Meta was hit with a record fine of €1.2 billion ($1.3 billion) by the European Union for violating digital privacy rules by transferring EU citizens’ data to US servers.
In a case brought by Austrian privacy campaigner Max Schrems, Ireland’s Data Protection Commission argued that the legal framework for US data transfers was a breach of the GDPR, the Europe-wide data protection law.
The ruling, by Ireland’s Data Protection Commission, argued that the existing legal framework for data transfers from the EU to the US “failed to address the risks to the fundamental rights and freedoms of Facebook users in Europe”.
Previously, the European Court of Justice in 2020 struck down a legal data transfer mechanism called the Privacy Shield. The DPC says Meta continues to send the data despite the ruling.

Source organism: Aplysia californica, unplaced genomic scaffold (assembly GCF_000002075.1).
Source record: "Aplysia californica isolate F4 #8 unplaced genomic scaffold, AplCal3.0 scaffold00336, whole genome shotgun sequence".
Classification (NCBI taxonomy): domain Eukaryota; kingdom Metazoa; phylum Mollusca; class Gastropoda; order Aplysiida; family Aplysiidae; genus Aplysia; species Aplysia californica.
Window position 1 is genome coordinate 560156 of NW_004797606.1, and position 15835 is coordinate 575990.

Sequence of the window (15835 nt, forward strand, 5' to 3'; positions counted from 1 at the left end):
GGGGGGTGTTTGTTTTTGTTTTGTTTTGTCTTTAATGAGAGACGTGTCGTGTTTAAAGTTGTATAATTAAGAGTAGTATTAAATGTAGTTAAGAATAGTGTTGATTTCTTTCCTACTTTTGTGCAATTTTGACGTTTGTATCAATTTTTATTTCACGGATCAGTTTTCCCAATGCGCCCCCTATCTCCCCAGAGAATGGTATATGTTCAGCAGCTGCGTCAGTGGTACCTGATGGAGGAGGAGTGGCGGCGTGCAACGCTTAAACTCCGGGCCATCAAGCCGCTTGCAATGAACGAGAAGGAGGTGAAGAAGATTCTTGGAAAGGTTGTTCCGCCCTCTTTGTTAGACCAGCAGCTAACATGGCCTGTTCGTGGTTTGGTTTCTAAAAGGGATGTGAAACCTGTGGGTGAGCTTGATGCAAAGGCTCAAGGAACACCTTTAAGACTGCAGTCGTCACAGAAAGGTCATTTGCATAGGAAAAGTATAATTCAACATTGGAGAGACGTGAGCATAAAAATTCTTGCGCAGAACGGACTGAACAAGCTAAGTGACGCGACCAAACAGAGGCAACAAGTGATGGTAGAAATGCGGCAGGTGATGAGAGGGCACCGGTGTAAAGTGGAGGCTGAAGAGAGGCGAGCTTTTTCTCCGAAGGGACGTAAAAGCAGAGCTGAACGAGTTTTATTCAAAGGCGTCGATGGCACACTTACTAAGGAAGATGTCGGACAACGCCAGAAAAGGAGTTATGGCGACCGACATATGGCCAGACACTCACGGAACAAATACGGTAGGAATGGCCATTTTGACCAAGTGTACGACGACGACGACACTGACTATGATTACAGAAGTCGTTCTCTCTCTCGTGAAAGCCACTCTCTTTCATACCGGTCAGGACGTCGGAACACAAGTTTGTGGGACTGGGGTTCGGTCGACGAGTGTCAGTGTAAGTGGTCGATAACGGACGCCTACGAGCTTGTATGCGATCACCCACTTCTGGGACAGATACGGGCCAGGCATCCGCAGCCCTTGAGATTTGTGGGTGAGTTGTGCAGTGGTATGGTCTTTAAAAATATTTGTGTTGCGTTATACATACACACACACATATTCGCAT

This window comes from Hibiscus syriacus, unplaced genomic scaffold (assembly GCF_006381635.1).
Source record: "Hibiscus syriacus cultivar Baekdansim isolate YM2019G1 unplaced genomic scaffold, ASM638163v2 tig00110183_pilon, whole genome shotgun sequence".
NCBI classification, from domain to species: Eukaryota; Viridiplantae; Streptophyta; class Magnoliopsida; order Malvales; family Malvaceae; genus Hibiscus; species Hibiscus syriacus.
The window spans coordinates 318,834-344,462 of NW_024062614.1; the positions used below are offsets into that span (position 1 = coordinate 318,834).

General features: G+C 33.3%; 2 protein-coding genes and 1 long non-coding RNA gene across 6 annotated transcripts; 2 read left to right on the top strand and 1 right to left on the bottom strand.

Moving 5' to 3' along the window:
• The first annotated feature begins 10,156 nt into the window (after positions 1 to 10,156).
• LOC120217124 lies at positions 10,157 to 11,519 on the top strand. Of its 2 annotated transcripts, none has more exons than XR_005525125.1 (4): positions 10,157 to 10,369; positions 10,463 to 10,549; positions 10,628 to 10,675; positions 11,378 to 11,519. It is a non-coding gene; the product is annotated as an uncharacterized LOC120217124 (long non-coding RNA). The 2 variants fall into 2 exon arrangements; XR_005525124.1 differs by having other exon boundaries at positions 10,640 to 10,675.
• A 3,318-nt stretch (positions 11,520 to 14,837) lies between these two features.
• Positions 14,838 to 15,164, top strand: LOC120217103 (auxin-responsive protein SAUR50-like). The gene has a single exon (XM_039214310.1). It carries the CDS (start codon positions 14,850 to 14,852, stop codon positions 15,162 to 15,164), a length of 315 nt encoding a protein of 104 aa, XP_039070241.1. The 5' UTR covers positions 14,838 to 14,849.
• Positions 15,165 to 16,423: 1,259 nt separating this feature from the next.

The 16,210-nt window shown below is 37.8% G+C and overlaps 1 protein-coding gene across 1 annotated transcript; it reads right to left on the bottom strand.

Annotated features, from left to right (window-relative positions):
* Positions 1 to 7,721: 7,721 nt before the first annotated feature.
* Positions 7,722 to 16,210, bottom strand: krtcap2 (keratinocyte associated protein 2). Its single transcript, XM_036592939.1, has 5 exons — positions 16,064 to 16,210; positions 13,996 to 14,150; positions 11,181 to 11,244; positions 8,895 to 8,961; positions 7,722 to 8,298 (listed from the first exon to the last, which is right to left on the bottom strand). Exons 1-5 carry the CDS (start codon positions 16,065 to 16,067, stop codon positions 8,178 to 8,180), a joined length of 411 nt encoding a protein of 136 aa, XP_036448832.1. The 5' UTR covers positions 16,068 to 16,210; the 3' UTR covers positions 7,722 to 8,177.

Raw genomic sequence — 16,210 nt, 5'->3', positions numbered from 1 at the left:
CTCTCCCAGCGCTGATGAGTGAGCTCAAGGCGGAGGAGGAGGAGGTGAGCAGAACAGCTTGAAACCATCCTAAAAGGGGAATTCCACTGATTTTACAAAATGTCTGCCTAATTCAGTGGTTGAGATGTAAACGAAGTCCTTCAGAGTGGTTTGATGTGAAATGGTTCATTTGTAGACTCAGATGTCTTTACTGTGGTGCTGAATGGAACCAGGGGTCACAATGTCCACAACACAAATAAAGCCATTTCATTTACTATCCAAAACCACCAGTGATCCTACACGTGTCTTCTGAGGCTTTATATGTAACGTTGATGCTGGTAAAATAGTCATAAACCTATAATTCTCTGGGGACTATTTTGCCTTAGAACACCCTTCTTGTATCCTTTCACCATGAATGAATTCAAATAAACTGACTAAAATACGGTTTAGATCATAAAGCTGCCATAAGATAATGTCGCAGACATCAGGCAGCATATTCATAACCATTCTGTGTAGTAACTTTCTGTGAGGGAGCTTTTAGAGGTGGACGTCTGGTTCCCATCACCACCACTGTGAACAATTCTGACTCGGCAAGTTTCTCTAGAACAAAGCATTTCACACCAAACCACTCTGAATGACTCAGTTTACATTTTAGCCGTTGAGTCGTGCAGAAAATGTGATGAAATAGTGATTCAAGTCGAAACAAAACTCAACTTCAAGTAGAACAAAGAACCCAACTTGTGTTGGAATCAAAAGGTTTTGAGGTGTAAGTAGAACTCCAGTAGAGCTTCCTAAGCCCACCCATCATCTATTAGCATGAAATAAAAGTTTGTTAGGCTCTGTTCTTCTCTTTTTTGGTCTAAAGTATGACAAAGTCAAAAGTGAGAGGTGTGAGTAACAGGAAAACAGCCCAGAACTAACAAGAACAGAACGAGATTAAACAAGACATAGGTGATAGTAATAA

The €1.2 billion fine also comes with an order by the DPC to suspend “any future transfer of personal data to the US for five months”.
Meta’s fine is also the largest for GDPR violations, far surpassing the €746 million fine against Amazon in 2021.
Meta’s president of global affairs Nick Clegg and chief legal officer Jennifer Newstead said the company intends to appeal.